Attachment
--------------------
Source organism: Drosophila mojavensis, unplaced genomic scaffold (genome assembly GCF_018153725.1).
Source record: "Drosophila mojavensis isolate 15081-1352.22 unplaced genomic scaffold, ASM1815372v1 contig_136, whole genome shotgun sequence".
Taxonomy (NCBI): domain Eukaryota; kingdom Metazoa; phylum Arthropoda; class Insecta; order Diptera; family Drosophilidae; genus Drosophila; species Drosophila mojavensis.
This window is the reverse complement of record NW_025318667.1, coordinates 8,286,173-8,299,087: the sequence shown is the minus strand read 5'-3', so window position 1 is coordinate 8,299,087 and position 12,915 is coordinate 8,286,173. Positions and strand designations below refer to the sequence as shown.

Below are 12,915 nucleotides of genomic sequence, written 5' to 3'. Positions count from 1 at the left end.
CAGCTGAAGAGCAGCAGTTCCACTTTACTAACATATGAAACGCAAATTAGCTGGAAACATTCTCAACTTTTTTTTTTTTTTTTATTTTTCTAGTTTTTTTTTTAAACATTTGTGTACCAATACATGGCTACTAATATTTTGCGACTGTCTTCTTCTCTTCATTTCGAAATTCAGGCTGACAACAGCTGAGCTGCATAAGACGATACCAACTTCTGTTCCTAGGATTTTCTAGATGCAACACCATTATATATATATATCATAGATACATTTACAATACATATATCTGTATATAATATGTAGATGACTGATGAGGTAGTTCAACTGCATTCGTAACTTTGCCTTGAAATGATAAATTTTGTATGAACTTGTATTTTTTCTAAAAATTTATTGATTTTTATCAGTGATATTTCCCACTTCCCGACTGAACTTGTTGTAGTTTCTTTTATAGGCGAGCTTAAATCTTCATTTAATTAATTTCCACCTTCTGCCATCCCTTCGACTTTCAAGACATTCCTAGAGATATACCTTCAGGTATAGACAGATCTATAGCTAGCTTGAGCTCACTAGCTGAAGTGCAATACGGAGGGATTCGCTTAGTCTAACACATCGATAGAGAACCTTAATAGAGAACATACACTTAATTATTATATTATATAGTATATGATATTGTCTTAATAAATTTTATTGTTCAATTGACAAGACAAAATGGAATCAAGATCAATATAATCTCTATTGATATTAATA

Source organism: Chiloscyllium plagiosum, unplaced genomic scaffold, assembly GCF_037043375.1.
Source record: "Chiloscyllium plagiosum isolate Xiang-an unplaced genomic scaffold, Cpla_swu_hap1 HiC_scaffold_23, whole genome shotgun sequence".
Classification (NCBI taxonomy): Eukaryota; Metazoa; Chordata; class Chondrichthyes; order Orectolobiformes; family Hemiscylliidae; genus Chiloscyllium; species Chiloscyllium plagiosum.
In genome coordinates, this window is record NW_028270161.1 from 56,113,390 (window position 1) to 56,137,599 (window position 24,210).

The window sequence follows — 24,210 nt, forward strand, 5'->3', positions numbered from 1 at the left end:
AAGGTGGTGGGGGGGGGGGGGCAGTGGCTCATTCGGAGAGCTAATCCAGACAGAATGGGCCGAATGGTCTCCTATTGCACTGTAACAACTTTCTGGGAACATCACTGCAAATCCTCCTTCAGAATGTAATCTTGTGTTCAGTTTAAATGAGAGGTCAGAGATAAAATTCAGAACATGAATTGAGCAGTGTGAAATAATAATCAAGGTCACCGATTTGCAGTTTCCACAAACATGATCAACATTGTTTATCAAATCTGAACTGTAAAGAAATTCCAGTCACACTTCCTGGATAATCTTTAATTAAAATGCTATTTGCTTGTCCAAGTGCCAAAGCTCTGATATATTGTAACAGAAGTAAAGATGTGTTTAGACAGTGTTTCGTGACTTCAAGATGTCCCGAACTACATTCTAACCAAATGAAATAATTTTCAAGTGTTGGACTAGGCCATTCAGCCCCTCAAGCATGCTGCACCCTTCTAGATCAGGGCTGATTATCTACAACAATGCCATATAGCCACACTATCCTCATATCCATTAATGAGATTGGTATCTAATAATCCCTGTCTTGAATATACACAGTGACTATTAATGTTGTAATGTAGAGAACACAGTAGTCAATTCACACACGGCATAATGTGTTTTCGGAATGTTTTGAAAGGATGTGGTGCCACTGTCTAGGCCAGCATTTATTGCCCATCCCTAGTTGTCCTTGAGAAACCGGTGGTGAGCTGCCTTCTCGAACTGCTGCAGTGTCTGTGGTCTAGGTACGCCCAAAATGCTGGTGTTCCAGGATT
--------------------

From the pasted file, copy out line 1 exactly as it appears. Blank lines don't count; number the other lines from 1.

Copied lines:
Source organism: Drosophila mojavensis, unplaced genomic scaffold (genome assembly GCF_018153725.1).